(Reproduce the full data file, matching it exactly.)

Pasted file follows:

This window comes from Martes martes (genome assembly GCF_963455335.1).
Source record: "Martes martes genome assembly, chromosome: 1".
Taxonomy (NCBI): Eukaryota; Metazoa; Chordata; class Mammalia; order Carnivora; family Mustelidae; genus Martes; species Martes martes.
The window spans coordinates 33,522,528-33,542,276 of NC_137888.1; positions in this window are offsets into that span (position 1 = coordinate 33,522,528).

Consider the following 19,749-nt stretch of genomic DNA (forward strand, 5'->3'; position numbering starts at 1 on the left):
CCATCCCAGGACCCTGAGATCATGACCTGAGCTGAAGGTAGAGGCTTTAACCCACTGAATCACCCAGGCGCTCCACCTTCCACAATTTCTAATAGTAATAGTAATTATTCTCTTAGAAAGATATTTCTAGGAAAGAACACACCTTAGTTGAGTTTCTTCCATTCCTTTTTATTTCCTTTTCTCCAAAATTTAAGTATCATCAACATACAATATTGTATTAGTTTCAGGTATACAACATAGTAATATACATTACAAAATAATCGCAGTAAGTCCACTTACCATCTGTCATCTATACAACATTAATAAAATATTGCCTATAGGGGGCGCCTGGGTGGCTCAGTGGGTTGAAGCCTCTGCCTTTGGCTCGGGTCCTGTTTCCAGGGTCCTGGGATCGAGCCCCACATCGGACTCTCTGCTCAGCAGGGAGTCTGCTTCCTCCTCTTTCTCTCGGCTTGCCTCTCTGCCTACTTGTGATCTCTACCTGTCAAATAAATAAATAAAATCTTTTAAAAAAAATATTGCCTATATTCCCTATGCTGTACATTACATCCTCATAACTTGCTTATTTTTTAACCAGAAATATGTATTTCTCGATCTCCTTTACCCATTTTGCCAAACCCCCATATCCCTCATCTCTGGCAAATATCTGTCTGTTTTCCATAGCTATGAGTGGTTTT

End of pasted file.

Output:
This window comes from Martes martes (genome assembly GCF_963455335.1).
Source record: "Martes martes genome assembly, chromosome: 1".
Taxonomy (NCBI): Eukaryota; Metazoa; Chordata; class Mammalia; order Carnivora; family Mustelidae; genus Martes; species Martes martes.
The window spans coordinates 33,522,528-33,542,276 of NC_137888.1; positions in this window are offsets into that span (position 1 = coordinate 33,522,528).

Consider the following 19,749-nt stretch of genomic DNA (forward strand, 5'->3'; position numbering starts at 1 on the left):
CCATCCCAGGACCCTGAGATCATGACCTGAGCTGAAGGTAGAGGCTTTAACCCACTGAATCACCCAGGCGCTCCACCTTCCACAATTTCTAATAGTAATAGTAATTATTCTCTTAGAAAGATATTTCTAGGAAAGAACACACCTTAGTTGAGTTTCTTCCATTCCTTTTTATTTCCTTTTCTCCAAAATTTAAGTATCATCAACATACAATATTGTATTAGTTTCAGGTATACAACATAGTAATATACATTACAAAATAATCGCAGTAAGTCCACTTACCATCTGTCATCTATACAACATTAATAAAATATTGCCTATAGGGGGCGCCTGGGTGGCTCAGTGGGTTGAAGCCTCTGCCTTTGGCTCGGGTCCTGTTTCCAGGGTCCTGGGATCGAGCCCCACATCGGACTCTCTGCTCAGCAGGGAGTCTGCTTCCTCCTCTTTCTCTCGGCTTGCCTCTCTGCCTACTTGTGATCTCTACCTGTCAAATAAATAAATAAAATCTTTTAAAAAAAATATTGCCTATATTCCCTATGCTGTACATTACATCCTCATAACTTGCTTATTTTTTAACCAGAAATATGTATTTCTCGATCTCCTTTACCCATTTTGCCAAACCCCCATATCCCTCATCTCTGGCAAATATCTGTCTGTTTTCCATAGCTATGAGTGGTTTT